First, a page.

Speak when you are angry, and you will make the best speech you will ever regret.” Ambrose Bierce
You just gave one of your most eloquent speeches. You were inspired, you were passionate, you were a bit witty, and you had the attention of everyone around you. Your words evoked strong emotion in others. Unfortunately, you were also, very, very angry.
It was a great speech. In front of your entire team, you clearly and succinctly told your project sponsor that if he asked you for one more change, the very act of reading that change request would send you into convulsions. Then for effect, you demonstrated what it looked like for you to succumb to convulsions. You even threw yourself on the floor and at his feet, where you looked up at him and said:
“Please sir, no more, you’re killing me. You’re killing us all.”
At this point, everyone including your project sponsor laughed. The problem is that some of your team was sincerely laughing, some were laughing nervously, and your project sponsor’s laughter was forced. He did not think you were funny at all.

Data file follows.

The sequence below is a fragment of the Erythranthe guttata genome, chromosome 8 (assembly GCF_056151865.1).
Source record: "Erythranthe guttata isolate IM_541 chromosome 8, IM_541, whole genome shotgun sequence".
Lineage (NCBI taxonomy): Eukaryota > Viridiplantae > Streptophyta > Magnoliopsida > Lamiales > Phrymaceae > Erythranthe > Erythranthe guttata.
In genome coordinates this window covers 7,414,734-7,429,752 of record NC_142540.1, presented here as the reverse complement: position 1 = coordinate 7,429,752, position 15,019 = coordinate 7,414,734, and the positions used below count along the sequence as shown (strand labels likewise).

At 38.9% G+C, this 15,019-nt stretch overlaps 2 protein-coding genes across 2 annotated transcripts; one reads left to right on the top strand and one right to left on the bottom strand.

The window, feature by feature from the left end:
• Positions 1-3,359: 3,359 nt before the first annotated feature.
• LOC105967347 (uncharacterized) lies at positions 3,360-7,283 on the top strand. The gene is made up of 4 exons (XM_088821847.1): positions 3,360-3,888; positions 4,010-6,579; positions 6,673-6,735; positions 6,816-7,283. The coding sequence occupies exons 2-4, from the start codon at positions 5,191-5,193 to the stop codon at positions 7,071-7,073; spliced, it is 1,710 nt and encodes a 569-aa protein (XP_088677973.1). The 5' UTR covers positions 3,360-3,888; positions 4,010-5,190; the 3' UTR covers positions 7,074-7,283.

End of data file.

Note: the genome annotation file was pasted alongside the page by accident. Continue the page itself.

Maybe next time before you speak, you should write. Go sit down and write it all down. Do not send it out in an email; do not post it on your favorite social media site. Read it and review it. This helps you to get it out of your system and it allows you to THINK about the ramifications of your amazing speech BEFORE you deliver it.
Funny thing with words, once they tumble out of your mouth you may have to eat those words, but they still don’t disappear.